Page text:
We compared the reviewed board to MSI P35 Neo Combo (Intel P35), ECS PN2 SLI2+ (nForce 680i), ECS NF650iSLIT-A (nForce 650i), ASUS P5N-E SLI (nForce 650i), ASUS P5B (Intel P965), ASUS P5B Premium (Intel P965) and Intel D975XBX2 (Intel 975X). On the graphs present on this and on the following pages you will see the clock rate we configured our memories. Since we had DDR2-1066 memory modules installed, we ran our tests two times, first with our memories configured at 800 MHz and then configured at 1,066 MHz. Some motherboards (like the ones based on nForce 650i and Intel 975X chipsets), however, do not support DDR2-1066 and that is why you won’t find DDR2-1066 results for them.
You can see the results on the charts below.
With our memories running at 800 MHz MSI P35 Platinum achieved an overall performance on the same level as MSI P35 Neo Combo (Intel P35), ASUS P5B Premium (Intel P965) and ASUS P5B (Intel P965). Under this configuration the reviewed board was 3.27% faster than ECS NF650iSLIT-A (nForce 650i), 4.20% faster than Intel D975XBX2 (Intel 975X), 4.83% faster than ECS PN2 SLI2+ (nForce 680i) and 5.15% faster than ASUS P5N-E SLI (nForce 650i) – all with their memories also running at 800 MHz.
When we configured our memories at 1,066 MHz MSI P35 Platinum achieved an overall performance on the same level as ASUS P5B Premium (Intel P965) and ASUS P5B (Intel P965), being 5.41% faster than ECS PN2 SLI2+ (nForce 680i). They also had their memories running at 1,066 MHz for this comparison.
On Internet Content Creation with our memories running at 800 MHz MSI P35 Platinum achieved a performance on the same level as MSI P35 Neo Combo (Intel P35), ASUS P5B Premium (Intel P965) and ASUS P5B (Intel P965). Under this configuration the reviewed board was 3.23% faster than ECS NF650iSLIT-A (nForce 650i), 3.47% faster than Intel D975XBX2 (Intel 975X) and ECS PN2 SLI2+ (nForce 680i) and 3.95% faster than ASUS P5N-E SLI (nForce 650i) – all with their memories also running at 800 MHz.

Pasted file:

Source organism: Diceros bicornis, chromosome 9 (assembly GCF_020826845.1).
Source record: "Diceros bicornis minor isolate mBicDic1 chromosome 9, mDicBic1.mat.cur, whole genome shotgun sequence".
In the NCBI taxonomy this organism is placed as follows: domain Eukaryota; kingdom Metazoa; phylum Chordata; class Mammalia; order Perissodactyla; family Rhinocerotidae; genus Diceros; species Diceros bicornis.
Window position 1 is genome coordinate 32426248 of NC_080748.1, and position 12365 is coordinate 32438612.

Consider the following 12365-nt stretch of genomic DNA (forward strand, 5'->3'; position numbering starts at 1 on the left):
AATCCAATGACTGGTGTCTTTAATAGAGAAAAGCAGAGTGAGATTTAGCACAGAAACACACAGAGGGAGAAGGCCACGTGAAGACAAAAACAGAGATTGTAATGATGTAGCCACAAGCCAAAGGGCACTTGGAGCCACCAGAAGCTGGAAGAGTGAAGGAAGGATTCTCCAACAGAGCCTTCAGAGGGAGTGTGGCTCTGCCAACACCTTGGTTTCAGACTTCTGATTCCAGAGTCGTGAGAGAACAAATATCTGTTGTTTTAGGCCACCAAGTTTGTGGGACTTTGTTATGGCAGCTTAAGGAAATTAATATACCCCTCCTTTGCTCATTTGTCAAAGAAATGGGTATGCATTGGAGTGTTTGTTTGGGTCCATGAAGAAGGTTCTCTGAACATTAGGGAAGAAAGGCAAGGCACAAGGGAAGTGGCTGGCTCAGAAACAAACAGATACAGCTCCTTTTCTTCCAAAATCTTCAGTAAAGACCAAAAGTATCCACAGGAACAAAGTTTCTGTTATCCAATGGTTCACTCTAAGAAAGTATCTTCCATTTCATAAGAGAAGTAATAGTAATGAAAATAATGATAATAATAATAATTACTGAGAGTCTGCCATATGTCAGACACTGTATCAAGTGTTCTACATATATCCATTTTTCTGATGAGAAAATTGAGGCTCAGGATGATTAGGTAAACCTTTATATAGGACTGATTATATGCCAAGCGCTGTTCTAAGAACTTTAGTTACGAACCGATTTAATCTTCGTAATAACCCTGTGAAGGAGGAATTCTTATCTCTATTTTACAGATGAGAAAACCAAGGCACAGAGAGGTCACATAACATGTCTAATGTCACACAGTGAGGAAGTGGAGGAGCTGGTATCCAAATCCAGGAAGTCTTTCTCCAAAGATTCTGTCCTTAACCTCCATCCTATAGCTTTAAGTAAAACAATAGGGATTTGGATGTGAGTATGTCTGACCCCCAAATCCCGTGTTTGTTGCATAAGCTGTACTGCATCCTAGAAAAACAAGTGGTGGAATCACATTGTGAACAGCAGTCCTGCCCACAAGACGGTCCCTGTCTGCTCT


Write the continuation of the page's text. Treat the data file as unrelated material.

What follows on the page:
When we configured our memories at 1,066 MHz MSI P35 Platinum achieved a performance on the same level as ASUS P5B Premium (Intel P965) and ASUS P5B (Intel P965), being 4.17% faster than ECS PN2 SLI2+ (nForce 680i). They also had their memories running at 1,066 MHz for this comparison.
On Office Productivity with our memories running at 800 MHz MSI P35 Platinum achieved a performance on the same level as MSI P35 Neo Combo (Intel P35), ASUS P5B Premium (Intel P965) and ASUS P5B (Intel P965). Under this configuration the reviewed board was 3.85% faster than ECS NF650iSLIT-A (nForce 650i), 5.47% faster than Intel D975XBX2 (Intel 975X) and 6.30% faster than ECS PN2 SLI2+ (nForce 680i) and ASUS P5N-E SLI (nForce 650i) – all with their memories also running at 800 MHz.
When we configured our memories at 1,066 MHz MSI P35 Platinum achieved a performance on the same level as ASUS P5B Premium (Intel P965) and ASUS P5B (Intel P965), being 6.61% faster than ECS PN2 SLI2+ (nForce 680i). They also had their memories running at 1,066 MHz for this comparison.
We measured processing performance using PCMark05 Professional program. PCMark05 Professional measures the system performance by running several tests. The System batch, which was the one we used, performs the following tests: HDD XP Startup, Physics and 3D, 2D Transparent Window, 3D Pixel Shader, Web Page Rendering, File Decryption, 2D Graphics Memory – 64 lines, HDD General Usage and three multithreading tests. The results are given in a PCMark05 specific unit.